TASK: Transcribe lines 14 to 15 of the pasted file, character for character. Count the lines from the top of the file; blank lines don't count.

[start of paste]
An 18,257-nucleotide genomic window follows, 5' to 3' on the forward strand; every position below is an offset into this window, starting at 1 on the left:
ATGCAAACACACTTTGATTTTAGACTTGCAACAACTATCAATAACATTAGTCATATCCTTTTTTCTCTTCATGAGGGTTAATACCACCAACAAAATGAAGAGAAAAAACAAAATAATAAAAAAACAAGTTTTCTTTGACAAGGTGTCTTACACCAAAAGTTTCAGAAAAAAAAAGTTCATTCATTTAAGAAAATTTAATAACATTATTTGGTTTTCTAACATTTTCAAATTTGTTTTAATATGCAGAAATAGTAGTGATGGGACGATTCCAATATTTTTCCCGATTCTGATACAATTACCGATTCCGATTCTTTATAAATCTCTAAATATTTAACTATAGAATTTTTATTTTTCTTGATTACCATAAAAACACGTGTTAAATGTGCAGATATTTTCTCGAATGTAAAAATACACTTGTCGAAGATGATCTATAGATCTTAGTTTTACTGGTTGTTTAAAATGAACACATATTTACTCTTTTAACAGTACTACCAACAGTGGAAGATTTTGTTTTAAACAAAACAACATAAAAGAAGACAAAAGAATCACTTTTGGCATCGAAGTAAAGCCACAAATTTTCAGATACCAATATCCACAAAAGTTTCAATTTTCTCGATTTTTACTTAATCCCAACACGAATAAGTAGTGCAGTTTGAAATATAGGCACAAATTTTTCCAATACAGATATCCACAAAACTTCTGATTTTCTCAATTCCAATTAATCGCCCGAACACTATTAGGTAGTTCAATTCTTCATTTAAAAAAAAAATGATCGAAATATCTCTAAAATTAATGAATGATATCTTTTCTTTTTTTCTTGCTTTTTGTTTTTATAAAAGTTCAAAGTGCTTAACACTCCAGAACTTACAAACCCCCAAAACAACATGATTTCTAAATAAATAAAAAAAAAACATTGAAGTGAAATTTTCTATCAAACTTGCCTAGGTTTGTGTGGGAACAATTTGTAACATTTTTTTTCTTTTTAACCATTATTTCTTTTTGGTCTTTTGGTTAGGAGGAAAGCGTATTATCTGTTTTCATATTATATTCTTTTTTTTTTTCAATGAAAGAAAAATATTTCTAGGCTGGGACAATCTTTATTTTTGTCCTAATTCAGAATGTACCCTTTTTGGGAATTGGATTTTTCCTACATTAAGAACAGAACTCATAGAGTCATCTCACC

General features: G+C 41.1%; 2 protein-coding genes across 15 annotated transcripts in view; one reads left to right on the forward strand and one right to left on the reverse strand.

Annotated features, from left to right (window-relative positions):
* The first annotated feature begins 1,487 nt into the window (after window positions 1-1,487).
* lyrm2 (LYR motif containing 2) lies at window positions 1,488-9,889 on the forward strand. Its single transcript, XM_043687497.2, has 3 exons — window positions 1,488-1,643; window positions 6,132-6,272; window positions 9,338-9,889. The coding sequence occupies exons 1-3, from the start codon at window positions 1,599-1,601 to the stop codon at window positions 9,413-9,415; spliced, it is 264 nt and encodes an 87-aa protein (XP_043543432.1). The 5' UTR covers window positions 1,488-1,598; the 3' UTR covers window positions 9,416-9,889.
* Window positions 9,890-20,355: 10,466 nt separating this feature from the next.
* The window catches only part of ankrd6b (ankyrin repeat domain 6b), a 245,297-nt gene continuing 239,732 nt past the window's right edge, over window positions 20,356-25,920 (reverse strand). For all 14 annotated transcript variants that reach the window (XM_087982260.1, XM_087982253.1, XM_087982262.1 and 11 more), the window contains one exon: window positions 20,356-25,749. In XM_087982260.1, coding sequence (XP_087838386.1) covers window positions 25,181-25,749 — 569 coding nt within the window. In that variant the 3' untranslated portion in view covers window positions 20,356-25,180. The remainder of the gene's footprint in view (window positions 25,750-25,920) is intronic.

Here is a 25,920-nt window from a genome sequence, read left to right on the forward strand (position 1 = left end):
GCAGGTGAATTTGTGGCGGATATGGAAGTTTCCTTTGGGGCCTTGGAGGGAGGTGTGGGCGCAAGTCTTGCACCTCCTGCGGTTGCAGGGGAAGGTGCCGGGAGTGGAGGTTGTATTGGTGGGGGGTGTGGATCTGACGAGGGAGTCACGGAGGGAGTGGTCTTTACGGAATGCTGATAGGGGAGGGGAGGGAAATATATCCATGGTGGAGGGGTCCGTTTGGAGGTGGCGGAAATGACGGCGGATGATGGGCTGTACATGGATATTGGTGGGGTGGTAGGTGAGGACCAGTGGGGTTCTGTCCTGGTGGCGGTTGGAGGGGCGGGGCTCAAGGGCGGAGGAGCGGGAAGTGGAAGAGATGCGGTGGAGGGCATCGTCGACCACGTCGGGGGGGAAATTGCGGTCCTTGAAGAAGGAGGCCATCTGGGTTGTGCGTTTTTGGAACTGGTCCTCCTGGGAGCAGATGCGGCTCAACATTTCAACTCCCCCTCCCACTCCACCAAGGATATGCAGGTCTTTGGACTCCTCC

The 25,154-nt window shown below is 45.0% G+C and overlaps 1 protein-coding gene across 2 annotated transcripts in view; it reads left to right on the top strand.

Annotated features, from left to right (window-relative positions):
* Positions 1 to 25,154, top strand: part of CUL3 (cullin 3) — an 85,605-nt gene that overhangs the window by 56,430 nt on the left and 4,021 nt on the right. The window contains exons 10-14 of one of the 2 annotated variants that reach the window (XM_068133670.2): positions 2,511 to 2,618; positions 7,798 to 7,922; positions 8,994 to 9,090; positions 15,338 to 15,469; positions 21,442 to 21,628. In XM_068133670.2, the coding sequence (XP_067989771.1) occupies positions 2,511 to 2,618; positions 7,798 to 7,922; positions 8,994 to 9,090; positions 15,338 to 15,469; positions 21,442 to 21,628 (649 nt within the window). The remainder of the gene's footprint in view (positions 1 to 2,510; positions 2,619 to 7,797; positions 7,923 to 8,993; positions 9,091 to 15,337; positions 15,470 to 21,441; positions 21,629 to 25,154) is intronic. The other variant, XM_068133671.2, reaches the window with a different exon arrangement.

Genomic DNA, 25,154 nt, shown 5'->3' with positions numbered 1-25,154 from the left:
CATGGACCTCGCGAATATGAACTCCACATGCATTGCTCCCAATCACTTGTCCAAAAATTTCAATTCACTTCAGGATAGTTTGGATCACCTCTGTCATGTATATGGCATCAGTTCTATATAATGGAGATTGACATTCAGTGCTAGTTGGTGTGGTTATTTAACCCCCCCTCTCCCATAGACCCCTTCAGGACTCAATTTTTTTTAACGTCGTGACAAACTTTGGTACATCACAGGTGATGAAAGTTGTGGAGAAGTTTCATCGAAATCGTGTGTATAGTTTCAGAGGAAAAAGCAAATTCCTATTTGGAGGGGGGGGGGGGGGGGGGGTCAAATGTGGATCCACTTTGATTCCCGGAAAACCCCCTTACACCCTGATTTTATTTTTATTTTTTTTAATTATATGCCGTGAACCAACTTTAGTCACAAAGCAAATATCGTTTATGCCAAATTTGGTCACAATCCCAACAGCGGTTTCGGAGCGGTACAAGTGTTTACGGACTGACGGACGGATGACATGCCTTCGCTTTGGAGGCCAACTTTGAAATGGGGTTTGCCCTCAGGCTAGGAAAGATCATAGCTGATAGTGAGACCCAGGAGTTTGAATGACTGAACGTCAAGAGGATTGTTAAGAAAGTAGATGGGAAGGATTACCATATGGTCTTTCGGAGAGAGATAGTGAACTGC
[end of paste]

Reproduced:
Genomic DNA, 25,154 nt, shown 5'->3' with positions numbered 1-25,154 from the left:
CATGGACCTCGCGAATATGAACTCCACATGCATTGCTCCCAATCACTTGTCCAAAAATTTCAATTCACTTCAGGATAGTTTGGATCACCTCTGTCATGTATATGGCATCAGTTCTATATAATGGAGATTGACATTCAGTGCTAGTTGGTGTGGTTATTTAACCCCCCCTCTCCCATAGACCCCTTCAGGACTCAATTTTTTTTAACGTCGTGACAAACTTTGGTACATCACAGGTGATGAAAGTTGTGGAGAAGTTTCATCGAAATCGTGTGTATAGTTTCAGAGGAAAAAGCAAATTCCTATTTGGAGGGGGGGGGGGGGGGGGGGTCAAATGTGGATCCACTTTGATTCCCGGAAAACCCCCTTACACCCTGATTTTATTTTTATTTTTTTTAATTATATGCCGTGAACCAACTTTAGTCACAAAGCAAATATCGTTTATGCCAAATTTGGTCACAATCCCAACAGCGGTTTCGGAGCGGTACAAGTGTTTACGGACTGACGGACGGATGACATGCCTTCGCTTTGGAGGCCAACTTTGAAATGGGGTTTGCCCTCAGGCTAGGAAAGATCATAGCTGATAGTGAGACCCAGGAGTTTGAATGACTGAACGTCAAGAGGATTGTTAAGAAAGTAGATGGGAAGGATTACCATATGGTCTTTCGGAGAGAGATAGTGAACTGC